"I'm tired of such nonsense!" he exclaimed, with surprising indignation. "Mary, I wish you to arrange your affairs so that you can leave them for six months at least. I am going to spend this winter in Europe."

"Why, Tom, dear!" said his wife, appealingly. "I could n't leave my business any way in the"—

But she caught sight of a look on his usually placid countenance that was something more than decision, and refrained from saying anything more.

And three weeks from that day they sailed.

Further Reading

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Frost, John Eldridge. "Sarah Orne Jewett Bibliography: 1949-1963." Colby Library Quarterly 10 (June 1964): 405-17.

Offers a survey of criticism on Jewett published between 1949 and 1963.

Weber, Clara Carter, and Carl J. Weber. A Bibliography of the Published Writings of Sarah Orne Jewett. Waterville, Maine: Colby College Press, 1965, 105 p.

Contains a bibliography of Jewett's published writings.


Blanchard, Paula. Sarah Orne Jewett: Her World and Her Work. New York: Perseus, 2002, 416 p.

Utilizes a feminist framework to review Jewett's life and work.

Cary, Richard. Sarah Orne Jewett. New York: Twayne Publishers, 1962, 175 p.

Provides a critical biography by a prominent Jewett scholar.

Matthiessen, Francis Otto. Sarah Orne Jewett. New York: Houghton Mifflin Company, 1929, 159 p.

Presents the first critical biography of Jewett.


Anderson, Donald. "Jewett's 'Foreigner' in the Estranged Land of Almira Todd." Colby Quarterly 38, no. 4 (December 2002): 390-402.

Discusses the character and psychological state of the narrator in "The Foreigner."

Bishop, Ferman. "Sarah Orne Jewett's Ideas of Race." The New England Quarterly 30, no. 2 (June 1957): 243-49.

Contends that Jewett believed in the supremacy of the Nordic race.

Brown, Bill. "Regional Artifacts (The Life of Things in the Work of Sarah Orne Jewett)." American Literary History 14, no. 2 (summer 2002): 195-226.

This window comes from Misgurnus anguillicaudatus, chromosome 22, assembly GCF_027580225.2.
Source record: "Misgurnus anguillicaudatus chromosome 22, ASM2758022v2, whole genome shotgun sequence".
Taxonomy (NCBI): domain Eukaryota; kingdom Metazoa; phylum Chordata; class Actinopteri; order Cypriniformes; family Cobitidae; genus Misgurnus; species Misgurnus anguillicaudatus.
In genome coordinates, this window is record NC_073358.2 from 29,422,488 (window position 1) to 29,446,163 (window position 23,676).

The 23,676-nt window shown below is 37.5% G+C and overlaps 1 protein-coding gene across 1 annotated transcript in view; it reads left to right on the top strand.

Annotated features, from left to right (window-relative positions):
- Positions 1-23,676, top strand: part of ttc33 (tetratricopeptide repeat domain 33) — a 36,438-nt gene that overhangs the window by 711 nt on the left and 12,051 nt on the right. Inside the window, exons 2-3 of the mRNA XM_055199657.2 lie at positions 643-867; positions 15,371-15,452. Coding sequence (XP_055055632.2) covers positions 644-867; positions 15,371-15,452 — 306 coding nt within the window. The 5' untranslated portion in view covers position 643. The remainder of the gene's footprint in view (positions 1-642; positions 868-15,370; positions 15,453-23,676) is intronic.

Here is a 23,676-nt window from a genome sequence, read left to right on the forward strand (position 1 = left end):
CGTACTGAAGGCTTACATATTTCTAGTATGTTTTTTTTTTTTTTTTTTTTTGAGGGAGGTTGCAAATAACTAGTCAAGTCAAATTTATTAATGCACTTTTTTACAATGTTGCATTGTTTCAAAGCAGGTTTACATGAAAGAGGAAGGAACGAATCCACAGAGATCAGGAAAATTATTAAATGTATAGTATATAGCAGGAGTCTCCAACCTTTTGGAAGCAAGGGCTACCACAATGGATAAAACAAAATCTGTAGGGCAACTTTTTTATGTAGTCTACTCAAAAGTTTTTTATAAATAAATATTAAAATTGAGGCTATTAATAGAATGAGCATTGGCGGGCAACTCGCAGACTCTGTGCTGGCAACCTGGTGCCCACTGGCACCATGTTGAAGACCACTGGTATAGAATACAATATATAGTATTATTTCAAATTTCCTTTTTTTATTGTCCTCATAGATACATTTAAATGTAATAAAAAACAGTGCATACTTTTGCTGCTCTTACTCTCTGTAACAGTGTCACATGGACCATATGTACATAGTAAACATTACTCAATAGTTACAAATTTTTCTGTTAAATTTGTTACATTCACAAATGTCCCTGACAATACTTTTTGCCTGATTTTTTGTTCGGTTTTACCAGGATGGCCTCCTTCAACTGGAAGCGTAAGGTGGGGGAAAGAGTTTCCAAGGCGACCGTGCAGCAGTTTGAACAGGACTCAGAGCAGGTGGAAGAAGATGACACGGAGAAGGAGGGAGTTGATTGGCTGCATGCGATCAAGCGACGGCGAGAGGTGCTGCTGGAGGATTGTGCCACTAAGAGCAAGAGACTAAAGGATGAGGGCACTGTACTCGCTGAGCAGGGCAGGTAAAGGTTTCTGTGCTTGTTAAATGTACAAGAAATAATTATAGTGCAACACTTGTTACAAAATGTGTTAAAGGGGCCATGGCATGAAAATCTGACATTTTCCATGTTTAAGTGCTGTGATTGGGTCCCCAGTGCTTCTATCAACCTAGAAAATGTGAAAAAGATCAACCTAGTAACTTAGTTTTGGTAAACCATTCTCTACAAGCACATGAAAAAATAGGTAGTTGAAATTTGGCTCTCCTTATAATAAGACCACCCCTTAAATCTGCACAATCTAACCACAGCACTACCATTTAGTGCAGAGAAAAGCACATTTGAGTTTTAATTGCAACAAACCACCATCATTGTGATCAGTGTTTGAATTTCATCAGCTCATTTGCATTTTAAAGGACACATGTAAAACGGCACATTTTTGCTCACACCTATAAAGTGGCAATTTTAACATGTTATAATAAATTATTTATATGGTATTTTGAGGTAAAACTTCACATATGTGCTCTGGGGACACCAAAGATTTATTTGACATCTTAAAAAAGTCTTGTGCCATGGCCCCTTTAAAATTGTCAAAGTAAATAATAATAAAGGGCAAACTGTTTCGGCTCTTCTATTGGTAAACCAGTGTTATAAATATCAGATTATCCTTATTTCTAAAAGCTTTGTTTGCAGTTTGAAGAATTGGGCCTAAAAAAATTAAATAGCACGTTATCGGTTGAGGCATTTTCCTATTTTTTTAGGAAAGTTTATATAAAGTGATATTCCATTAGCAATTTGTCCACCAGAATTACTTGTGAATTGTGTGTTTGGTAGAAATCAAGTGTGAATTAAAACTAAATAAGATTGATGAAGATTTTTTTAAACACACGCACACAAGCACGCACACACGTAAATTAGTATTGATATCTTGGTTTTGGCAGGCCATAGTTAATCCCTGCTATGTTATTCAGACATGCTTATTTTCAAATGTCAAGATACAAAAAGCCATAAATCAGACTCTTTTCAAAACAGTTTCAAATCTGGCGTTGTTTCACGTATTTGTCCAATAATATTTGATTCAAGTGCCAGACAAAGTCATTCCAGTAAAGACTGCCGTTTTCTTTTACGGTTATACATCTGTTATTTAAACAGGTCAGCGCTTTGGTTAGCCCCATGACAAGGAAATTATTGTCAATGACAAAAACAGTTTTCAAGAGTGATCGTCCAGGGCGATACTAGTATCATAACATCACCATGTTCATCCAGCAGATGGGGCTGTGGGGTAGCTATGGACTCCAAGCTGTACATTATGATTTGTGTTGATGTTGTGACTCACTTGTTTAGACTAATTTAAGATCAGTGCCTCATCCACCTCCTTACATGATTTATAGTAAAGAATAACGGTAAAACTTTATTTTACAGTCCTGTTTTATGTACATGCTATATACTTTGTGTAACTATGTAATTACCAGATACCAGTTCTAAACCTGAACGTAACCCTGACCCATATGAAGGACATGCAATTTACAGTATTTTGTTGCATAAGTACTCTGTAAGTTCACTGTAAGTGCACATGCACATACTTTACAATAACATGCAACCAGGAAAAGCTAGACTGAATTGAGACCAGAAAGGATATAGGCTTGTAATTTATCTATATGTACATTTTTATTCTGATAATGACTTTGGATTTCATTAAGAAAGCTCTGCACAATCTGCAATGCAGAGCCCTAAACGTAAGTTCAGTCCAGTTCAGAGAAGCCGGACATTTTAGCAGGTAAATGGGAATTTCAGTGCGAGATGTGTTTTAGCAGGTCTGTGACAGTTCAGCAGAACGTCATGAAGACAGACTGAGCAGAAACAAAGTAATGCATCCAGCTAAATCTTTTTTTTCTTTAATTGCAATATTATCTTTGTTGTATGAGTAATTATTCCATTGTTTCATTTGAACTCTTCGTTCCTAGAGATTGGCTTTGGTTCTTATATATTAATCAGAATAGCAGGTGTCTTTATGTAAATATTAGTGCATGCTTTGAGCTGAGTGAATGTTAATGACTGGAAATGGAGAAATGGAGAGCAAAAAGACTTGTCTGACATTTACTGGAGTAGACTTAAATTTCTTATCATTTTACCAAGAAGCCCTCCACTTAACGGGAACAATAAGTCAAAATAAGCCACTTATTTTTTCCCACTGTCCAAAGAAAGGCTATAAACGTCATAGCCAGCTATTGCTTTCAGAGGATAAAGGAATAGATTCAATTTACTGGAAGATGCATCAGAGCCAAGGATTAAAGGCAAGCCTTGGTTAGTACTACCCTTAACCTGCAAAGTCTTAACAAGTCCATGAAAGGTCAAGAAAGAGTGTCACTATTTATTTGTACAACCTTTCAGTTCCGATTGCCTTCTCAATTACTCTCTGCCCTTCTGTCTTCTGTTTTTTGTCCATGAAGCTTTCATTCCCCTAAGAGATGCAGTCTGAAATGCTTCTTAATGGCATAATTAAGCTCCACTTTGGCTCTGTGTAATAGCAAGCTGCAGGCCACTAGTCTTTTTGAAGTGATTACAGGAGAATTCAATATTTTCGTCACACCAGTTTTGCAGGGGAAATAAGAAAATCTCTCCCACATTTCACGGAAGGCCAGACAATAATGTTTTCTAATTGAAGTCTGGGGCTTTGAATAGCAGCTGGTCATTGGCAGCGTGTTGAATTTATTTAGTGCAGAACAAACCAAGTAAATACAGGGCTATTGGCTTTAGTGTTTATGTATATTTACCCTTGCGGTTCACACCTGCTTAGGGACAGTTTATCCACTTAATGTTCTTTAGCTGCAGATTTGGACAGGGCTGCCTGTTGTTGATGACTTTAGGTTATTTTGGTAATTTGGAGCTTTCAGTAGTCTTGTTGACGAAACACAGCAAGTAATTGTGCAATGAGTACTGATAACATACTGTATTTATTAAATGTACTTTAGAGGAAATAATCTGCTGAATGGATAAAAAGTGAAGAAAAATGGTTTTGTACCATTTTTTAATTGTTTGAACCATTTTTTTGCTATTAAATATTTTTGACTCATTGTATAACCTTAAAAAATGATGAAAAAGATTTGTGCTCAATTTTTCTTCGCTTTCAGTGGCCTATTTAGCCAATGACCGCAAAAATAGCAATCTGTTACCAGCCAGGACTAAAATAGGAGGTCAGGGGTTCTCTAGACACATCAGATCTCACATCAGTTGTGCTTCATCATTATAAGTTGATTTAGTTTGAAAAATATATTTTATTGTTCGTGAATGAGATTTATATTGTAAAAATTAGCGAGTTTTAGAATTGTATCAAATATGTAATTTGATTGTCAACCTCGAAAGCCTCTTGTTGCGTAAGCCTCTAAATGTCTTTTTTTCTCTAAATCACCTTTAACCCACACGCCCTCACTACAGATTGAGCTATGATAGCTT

Explores how objects are assigned a cultural value in Jewett's fiction.

Cary, Richard, ed. Introduction to Sarah Orne Jewett Letters, pp. 3-8. Waterville, Maine: Colby College Press, 1967.

Introduces Jewett's letters and examines what they reveal about her literary tastes.

——, ed. Sarah Orne Jewett: 29 Interpretive Essays. Waterville, Maine: Colby College Press, 1973, 305 p.

Collection of critical essays on Jewett's works.

Cather, Willa. "Miss Jewett." In Not Under Forty, pp. 76-95. New York: Alfred A. Knopf, 1936.

Offers a character sketch in which Cather praises Jewett's literary style and notes that Jewett's writing conveys an intensely personal experience of life.

Church, Joseph. "Transgressive Daughters in Sarah Orne Jewett's Deephaven." Essays in Literature 20, no. 2 (fall 1993): 231-50.

Asserts that the stories in Deephaven are about women's psychological journeys of self-revelation.

——. "A Woman's Psychological Journey in 'The King of Folly Island.'" Essays in Literature 23, no. 2 (fall 1996): 234-50.

Contends that "The King of Folly Island" is an example of Jewett working toward greater understanding of the way in which culture and psychology contribute to a women's development.

——. "The Healing Arts of Jewett's A Country Doctor." Colby Quarterly 34, no. 2 (June 1998): 99-122.

Provides a psychological analysis of A Country Doctor in which Church argues that the novel mirrors Jewett's development as a writer.

Donovan, Josephine. "A Woman's Vision of Transcendence: A New Interpretation of the Works of Sarah Orne Jewett." The Massachusetts Review 21, no. 2 (summer 1980): 365-81.

Presents a new interpretation of several subjects, themes, and characteristics prominent in Jewett's fiction.

——. "Silence or Capitulation: Prepatriarchal 'Mothers' Gardens in Jewett and Freeman." Studies in Short Fiction 23, no. 1 (winter 1986): 43-8.